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Physiology of the Nerve Impulse

All of the cells in the body have an electric potential difference across their plasma membrane. This means that the inside of each cell is negatively charged with respect to the outside and this difference in voltage, just like a chemical concentration gradient, can be used to do cellular work. The potential difference across a cell membrane (usually about –70 mV) is referred to as the resting potential, and exists due to the maintenance of unequal concentrations of positively and negatively charged ions inside and outside of the cell. 
In addition, a transmembrane protein, the sodium-potassium pump, constantly uses active transport to move sodium (Na+) ions out of the cell and potassium (K+) ions into the cell, resulting in an electrochemical gradient of sodium and potassium ions across the cell membrane. There is always much more sodium outside of the cell than inside, and potassium is in greater concentration internally. While all cells exist in this state of disequilibrium, it is especially important for the functioning of nervous and muscular tissue cells. The resting potential is maintained due to the impermeability of the cell membrane to any charged atoms or molecules because of its hydrophobic nature (see Chapter 11). Thus, the only way for ions to traverse the membrane is through protein channels which tend to be very specific for a particular type of ion. Since these channels can be open or closed, they are referred to as gated, and we will be most interested in the gated sodium channels and gated potassium channels.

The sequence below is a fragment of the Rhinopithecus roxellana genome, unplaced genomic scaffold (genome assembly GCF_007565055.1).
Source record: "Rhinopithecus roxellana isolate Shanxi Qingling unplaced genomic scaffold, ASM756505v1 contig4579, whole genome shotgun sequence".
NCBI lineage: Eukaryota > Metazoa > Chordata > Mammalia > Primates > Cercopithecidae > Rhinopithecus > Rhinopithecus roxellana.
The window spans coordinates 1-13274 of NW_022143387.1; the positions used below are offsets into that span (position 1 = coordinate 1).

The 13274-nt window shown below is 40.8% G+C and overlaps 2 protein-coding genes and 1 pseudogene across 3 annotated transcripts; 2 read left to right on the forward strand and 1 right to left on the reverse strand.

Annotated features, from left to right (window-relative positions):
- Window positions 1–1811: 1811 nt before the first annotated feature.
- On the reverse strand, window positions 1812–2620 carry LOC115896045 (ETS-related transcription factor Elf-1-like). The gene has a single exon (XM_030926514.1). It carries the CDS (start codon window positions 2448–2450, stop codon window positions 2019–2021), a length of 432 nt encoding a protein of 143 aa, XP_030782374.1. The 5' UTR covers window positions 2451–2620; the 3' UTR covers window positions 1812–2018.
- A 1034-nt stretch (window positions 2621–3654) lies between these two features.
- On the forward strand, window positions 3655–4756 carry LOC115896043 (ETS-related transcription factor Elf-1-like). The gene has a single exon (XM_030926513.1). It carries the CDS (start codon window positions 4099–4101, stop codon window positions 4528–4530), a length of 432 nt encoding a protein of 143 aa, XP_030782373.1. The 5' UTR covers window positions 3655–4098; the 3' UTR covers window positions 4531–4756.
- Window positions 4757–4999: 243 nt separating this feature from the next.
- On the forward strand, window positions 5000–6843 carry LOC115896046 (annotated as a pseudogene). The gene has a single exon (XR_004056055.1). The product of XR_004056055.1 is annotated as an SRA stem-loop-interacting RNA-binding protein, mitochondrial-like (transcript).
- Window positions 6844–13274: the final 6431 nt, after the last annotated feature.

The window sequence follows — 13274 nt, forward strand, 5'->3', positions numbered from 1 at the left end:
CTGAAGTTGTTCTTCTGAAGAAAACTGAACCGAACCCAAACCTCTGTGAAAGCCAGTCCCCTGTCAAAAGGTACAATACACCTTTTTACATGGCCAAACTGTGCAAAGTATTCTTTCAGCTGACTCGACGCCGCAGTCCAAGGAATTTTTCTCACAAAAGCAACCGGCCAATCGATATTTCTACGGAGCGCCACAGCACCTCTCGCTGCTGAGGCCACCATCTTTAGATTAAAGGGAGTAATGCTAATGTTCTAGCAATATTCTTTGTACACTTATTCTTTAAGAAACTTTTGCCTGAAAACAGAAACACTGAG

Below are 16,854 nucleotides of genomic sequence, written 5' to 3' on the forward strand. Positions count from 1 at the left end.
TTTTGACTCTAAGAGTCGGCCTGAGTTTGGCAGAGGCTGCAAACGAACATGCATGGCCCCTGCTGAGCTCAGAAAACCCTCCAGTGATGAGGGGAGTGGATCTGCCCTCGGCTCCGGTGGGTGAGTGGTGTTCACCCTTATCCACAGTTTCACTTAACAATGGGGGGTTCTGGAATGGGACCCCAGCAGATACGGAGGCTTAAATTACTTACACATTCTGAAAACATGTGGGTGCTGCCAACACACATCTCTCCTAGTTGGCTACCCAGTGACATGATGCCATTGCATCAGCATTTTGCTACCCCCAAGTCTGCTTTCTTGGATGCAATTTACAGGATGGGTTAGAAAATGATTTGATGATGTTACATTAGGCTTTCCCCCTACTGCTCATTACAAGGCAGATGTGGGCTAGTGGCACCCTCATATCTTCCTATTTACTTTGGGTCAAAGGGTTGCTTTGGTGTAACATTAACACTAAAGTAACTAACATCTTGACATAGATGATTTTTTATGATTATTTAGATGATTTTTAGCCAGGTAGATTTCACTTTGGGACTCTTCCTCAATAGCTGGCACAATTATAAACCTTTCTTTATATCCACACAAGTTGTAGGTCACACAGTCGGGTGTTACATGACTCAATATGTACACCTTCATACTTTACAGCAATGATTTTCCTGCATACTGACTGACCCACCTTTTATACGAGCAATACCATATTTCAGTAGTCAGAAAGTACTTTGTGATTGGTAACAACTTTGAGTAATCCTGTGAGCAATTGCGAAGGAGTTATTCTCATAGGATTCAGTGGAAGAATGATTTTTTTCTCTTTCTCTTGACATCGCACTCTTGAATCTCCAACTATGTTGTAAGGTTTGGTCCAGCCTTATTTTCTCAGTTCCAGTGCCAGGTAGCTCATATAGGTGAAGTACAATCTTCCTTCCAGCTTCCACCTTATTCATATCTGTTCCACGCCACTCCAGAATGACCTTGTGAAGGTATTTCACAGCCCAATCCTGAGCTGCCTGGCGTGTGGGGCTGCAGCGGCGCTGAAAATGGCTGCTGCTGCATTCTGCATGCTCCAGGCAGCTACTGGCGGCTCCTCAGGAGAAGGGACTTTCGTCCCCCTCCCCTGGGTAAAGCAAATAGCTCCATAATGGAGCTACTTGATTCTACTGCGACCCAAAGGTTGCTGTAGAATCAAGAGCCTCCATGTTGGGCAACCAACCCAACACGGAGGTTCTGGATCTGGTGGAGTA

In a resting neuron (refer to Figure 13.1 for structure), almost all of the gated channels are closed. When a proper stimulus is present, the neuron reacts by opening the gated sodium channels in the region being stimulated (usually a dendrite). The result is a sudden influx of positively charged sodium ions, which follow their electrochemical concentration gradient and cause the membrane to become depolarized. This is a temporary state during which the polarity of the potential difference is reversed, and the inside of the cell becomes positively charged with respect to the outside. This movement of charges and subsequent depolarization is a form of electrical energy, and causes the gated potassium channels to open. As you would expect, the result is a movement of potassium ions from the inside to the outside of the cell, restoring the resting potential in a process known as repolarization. The gated channels of both types then close, and the Na+/K+ pump restores the concentrations of these ions to their original states. All of these changes taken together are called the action potential, and requires only about a thousandth of a second to occur. An important feature of the action potential is its ability to cause similar changes in adjacent regions of the cell; the net result is the unidirectional propagation of a nerve impulse down the neuron. After the passage of a nerve impulse through any portion of a neuron, there is a brief refractory period, during which the cell is “resetting” itself to be able to receive another stimulus and is unexcitable for a short period of time (about 1/2,500 of a second).

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